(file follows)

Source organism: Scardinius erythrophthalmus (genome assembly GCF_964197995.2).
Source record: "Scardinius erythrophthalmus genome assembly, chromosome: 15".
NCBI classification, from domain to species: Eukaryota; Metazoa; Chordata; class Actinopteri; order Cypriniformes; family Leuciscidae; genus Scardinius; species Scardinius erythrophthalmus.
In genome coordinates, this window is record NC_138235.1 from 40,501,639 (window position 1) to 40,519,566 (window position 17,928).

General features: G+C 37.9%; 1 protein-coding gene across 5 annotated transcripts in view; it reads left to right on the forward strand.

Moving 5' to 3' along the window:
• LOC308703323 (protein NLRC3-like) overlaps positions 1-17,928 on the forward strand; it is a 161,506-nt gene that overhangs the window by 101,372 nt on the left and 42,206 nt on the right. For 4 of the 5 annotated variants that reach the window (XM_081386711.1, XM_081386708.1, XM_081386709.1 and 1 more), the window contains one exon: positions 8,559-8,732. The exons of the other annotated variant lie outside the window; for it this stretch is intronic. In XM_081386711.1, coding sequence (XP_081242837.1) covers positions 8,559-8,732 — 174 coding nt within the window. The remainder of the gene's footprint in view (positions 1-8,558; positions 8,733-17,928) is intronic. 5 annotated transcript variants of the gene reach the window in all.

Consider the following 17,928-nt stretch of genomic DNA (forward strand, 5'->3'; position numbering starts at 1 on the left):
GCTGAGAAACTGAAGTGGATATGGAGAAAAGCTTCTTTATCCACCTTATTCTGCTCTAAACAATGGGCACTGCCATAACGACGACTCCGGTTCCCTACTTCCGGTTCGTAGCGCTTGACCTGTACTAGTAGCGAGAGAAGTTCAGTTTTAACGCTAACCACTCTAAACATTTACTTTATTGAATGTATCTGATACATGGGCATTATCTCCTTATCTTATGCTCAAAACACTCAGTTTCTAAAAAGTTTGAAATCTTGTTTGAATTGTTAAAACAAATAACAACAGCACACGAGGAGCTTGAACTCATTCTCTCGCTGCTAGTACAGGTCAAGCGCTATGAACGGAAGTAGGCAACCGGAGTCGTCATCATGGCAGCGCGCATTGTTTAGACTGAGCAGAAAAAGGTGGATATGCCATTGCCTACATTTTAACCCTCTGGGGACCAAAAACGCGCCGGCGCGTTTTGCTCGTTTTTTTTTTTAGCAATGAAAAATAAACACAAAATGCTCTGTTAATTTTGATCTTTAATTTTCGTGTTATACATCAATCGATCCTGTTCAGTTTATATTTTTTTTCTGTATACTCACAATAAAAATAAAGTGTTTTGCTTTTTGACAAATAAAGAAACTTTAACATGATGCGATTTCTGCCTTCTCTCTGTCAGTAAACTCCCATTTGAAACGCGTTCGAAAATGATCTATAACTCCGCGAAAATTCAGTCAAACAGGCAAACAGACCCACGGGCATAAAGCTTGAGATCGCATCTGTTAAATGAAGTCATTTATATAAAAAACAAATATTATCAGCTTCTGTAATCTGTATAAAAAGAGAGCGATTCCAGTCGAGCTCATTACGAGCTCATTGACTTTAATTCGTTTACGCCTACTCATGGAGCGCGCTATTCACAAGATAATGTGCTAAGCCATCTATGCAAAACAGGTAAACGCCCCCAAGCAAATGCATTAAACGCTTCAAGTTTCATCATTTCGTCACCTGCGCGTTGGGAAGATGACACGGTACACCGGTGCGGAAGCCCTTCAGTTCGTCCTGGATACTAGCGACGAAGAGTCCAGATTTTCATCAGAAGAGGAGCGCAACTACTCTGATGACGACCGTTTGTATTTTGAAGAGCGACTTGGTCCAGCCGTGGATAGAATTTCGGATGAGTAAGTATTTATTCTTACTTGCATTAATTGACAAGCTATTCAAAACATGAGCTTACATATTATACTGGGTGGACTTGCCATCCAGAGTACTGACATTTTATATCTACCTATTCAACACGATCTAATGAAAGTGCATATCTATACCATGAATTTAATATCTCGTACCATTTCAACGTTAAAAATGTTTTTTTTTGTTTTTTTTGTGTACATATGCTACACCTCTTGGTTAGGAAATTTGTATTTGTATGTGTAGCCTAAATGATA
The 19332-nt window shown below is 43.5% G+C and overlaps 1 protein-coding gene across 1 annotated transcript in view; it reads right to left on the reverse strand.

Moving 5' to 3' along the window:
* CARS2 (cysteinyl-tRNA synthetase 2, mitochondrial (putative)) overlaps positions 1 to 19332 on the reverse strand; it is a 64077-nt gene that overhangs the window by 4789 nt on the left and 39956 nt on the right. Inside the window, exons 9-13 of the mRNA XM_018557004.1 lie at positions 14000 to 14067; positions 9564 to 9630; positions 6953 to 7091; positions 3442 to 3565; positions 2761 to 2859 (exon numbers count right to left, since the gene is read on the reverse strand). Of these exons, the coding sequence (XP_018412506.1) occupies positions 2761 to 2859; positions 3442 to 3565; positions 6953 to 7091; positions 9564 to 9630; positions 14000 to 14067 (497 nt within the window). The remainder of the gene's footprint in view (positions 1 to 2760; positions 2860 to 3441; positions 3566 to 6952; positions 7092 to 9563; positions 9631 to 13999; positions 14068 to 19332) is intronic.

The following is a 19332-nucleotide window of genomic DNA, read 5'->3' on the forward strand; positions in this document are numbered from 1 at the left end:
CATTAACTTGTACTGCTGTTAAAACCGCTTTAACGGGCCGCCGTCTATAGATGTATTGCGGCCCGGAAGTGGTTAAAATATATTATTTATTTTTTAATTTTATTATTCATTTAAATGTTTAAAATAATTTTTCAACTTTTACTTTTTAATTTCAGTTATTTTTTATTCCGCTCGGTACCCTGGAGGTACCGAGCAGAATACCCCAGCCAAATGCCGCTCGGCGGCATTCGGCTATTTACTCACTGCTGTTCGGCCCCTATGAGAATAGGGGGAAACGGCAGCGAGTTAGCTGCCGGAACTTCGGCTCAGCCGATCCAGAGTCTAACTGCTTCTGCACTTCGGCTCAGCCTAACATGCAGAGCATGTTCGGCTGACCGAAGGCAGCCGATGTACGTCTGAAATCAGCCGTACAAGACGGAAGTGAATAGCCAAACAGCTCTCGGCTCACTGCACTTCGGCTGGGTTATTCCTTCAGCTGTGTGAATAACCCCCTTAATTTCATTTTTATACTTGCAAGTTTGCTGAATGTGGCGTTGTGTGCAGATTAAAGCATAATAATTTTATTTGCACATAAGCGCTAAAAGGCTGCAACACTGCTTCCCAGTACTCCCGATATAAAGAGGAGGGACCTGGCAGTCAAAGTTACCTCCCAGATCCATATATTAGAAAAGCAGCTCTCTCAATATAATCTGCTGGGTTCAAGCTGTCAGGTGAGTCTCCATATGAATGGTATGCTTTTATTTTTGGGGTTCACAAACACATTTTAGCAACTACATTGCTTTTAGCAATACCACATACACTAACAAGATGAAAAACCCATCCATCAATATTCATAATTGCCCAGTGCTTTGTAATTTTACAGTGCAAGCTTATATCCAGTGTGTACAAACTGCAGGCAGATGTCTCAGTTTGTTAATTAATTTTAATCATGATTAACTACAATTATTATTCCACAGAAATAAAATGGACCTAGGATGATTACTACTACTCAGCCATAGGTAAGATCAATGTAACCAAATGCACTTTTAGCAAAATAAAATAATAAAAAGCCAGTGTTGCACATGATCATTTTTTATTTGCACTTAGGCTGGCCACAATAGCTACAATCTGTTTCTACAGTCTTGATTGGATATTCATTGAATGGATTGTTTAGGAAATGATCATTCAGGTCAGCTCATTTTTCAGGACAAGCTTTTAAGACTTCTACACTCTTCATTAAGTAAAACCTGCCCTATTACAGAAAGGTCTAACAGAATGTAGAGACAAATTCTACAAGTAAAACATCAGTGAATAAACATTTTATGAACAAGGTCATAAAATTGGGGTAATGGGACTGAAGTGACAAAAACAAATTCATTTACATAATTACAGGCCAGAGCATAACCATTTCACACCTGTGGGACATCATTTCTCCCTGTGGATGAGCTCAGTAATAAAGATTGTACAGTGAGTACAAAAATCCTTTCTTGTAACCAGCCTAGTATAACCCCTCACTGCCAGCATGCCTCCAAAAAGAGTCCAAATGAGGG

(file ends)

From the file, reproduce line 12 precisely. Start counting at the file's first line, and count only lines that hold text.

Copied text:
* CARS2 (cysteinyl-tRNA synthetase 2, mitochondrial (putative)) overlaps positions 1 to 19332 on the reverse strand; it is a 64077-nt gene that overhangs the window by 4789 nt on the left and 39956 nt on the right. Inside the window, exons 9-13 of the mRNA XM_018557004.1 lie at positions 14000 to 14067; positions 9564 to 9630; positions 6953 to 7091; positions 3442 to 3565; positions 2761 to 2859 (exon numbers count right to left, since the gene is read on the reverse strand). Of these exons, the coding sequence (XP_018412506.1) occupies positions 2761 to 2859; positions 3442 to 3565; positions 6953 to 7091; positions 9564 to 9630; positions 14000 to 14067 (497 nt within the window). The remainder of the gene's footprint in view (positions 1 to 2760; positions 2860 to 3441; positions 3566 to 6952; positions 7092 to 9563; positions 9631 to 13999; positions 14068 to 19332) is intronic.